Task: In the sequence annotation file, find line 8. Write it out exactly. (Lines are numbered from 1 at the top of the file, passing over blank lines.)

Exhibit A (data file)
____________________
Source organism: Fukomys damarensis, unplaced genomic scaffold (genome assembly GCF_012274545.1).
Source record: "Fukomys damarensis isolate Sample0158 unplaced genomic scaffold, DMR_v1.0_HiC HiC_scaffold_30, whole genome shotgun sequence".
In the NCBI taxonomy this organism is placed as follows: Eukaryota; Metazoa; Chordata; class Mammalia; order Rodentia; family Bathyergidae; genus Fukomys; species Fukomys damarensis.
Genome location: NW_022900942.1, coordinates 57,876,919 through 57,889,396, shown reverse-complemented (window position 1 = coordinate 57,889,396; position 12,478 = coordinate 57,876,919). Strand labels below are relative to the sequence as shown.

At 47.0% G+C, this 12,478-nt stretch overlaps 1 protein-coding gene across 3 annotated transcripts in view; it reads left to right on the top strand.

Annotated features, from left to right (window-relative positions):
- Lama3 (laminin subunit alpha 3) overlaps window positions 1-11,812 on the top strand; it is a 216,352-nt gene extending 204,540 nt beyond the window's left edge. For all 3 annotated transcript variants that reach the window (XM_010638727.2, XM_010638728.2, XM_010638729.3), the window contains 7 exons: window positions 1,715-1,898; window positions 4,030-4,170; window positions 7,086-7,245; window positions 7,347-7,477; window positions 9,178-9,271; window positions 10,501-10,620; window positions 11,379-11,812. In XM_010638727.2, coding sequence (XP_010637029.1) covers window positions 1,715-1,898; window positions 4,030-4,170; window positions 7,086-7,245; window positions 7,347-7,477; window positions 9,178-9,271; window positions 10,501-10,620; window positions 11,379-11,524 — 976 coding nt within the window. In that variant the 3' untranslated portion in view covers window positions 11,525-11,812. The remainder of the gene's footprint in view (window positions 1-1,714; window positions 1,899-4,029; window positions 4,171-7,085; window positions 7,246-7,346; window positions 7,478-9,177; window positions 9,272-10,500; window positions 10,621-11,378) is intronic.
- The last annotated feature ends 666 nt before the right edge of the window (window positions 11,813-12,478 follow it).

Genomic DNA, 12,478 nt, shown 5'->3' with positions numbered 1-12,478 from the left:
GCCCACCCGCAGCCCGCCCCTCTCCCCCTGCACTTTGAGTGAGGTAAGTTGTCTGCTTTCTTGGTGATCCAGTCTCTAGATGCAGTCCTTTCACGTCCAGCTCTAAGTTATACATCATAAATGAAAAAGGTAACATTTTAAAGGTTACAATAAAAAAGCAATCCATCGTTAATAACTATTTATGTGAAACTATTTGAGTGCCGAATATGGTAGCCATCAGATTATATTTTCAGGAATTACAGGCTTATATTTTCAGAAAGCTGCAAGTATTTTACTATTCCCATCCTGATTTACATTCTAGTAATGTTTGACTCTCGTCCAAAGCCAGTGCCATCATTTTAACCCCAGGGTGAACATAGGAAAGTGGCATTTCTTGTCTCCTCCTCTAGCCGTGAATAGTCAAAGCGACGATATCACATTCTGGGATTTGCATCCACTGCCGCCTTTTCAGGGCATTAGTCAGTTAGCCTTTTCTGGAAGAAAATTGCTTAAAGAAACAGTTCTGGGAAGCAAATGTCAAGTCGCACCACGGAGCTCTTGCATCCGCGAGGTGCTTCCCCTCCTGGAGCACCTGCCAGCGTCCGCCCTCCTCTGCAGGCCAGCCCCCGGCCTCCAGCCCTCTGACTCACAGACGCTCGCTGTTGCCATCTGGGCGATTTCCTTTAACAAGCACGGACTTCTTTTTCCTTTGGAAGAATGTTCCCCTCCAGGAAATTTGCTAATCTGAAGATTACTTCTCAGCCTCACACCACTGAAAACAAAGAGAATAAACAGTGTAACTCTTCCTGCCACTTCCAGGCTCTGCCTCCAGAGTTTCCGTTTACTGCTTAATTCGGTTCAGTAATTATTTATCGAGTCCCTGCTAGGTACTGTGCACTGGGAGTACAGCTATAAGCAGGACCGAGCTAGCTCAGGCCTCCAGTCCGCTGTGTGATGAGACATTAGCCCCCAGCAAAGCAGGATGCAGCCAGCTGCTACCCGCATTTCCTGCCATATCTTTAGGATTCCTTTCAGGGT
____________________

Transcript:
- The last annotated feature ends 666 nt before the right edge of the window (window positions 11,813-12,478 follow it).